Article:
Calling All Quail!

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Published on: Aug. 2, 2005

Last revision: Nov. 22, 2010

The aerial photo of my 60-acre “farm” lying in front of me on the kitchen table held the answer. I just hadn’t noticed it before.

I was studying the photo, not to determine the favorite haunts of the turkey on the farm, but to figure out how to attract more quail.

I’d colored the fields converted last year to warm season grass mixtures blue, and the brushy draws with hard-core winter cover light pink. I made the brood-rearing mixture of bare ground, lespedeza and annuals bright yellow. The small plots of grain, milo and wheat, which also contained a good dose of weed seeds, were green.

Nothing was missing, except for a steady crop of quail. I’d seen an occasional covey, but not the three to four coveys a year I wanted. The photo told me why.

Although my land was now quail-friendly, thanks in large part to technical advice of the local NRCS staff, the surrounding land was not. In the aerial photo, my land seemed to stand out like a raisin in a bowl of oatmeal. I wondered how the quail could ever find the 60 acres that I’d prepared so well for them.

A quick call to Tom Dailey, the Conservation Department biologist leading quail research efforts, provided an answer.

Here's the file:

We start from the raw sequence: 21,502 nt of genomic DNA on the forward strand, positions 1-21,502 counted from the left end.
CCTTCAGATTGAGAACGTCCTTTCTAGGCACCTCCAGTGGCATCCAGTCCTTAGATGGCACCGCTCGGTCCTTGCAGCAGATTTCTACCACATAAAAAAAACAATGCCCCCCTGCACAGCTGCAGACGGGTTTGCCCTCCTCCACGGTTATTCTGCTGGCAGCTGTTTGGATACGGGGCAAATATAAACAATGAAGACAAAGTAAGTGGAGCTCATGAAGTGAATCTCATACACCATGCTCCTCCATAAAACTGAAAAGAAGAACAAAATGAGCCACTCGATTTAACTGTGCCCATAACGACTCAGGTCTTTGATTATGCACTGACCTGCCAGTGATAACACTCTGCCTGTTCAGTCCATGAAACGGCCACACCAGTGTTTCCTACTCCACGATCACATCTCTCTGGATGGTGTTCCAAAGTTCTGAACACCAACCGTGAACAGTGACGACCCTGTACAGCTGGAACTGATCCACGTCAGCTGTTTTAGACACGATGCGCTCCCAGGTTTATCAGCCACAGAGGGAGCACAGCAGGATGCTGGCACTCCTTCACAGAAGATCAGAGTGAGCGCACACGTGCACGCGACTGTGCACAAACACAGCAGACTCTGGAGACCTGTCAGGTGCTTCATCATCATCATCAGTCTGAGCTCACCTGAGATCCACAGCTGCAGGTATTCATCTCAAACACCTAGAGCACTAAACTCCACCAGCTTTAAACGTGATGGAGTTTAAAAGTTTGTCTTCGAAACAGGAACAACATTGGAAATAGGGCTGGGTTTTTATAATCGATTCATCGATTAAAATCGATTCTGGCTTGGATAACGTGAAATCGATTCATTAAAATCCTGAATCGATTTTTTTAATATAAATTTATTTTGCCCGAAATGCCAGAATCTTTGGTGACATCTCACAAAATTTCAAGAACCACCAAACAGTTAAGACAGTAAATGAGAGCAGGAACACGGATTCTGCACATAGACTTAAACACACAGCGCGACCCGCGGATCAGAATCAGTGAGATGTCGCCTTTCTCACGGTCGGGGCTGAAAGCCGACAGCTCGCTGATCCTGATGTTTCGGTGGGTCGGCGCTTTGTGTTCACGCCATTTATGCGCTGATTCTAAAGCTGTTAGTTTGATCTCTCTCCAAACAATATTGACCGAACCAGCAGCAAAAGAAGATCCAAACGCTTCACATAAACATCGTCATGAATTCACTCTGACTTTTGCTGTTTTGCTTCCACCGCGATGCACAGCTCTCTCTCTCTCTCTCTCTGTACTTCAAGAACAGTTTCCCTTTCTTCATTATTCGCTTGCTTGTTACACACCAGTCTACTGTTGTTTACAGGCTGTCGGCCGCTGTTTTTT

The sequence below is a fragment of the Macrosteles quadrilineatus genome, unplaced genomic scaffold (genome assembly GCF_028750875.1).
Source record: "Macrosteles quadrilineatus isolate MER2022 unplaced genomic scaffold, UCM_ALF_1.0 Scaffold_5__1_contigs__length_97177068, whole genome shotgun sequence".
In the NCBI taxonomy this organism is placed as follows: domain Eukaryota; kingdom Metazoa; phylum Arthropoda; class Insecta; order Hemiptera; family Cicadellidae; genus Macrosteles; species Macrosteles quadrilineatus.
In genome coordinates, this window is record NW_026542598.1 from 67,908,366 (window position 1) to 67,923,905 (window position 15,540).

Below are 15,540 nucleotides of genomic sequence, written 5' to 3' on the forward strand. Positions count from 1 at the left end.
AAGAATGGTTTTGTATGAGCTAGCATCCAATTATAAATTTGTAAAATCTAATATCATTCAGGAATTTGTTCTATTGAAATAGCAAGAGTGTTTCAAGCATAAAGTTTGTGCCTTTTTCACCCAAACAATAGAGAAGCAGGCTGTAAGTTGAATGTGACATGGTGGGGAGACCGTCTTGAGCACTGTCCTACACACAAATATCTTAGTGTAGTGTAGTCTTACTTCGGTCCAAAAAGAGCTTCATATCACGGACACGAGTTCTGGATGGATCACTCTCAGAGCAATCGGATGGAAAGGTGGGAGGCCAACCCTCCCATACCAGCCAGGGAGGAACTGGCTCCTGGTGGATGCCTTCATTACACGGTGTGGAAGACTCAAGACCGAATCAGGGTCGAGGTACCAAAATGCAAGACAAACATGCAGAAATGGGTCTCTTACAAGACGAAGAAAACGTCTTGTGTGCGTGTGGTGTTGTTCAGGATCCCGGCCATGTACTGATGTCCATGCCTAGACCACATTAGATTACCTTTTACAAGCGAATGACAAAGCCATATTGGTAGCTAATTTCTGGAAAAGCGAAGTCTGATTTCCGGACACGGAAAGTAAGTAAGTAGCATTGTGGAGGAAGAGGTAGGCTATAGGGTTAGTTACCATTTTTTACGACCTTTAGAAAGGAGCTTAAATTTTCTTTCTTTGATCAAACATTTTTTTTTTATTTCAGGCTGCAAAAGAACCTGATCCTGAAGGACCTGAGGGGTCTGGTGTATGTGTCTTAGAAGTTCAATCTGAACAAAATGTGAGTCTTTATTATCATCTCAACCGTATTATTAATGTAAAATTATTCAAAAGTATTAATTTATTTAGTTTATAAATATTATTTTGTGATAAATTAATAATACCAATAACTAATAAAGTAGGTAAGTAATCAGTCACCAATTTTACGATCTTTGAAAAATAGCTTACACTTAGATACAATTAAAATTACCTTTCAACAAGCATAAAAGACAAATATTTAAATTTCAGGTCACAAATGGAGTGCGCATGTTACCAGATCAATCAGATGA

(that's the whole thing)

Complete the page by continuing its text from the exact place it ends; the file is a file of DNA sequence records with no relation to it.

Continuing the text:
While a covey can find all it needs on as little as 10 acres, sustaining a population over time requires a much larger piece of land. And it must have the right mix of habitats. With Missouri’s mix of unpredictable winters, hot summers and toad-strangler rains, the best way to consistently have a reasonable number of quail is to manage at least 800 acres,” Tom said.

Last time I checked, my banker was not about to lend me enough money to buy 740 more acres. But, who needs a loan when you have neighbors?

I remembered how landowners had cooperated in the late 1950s to make Missouri’s turkey restoration successful.

At that time, biologists believed wild turkey required at least 10,000 acres of contiguous habitat containing a mix of timber and grassland to survive.

People who wanted their land considered for a turkey release had to work with their neighbors to sign up 10,000 acres of private land. Only after landowners had agreed to work together were sites evaluated for restoration.

I wondered whether landowners ever cooperated in the same way on behalf of quail.

Nick Prough, private lands conservationist for the Missouri Department of Conservation, and Tom Lampe, West

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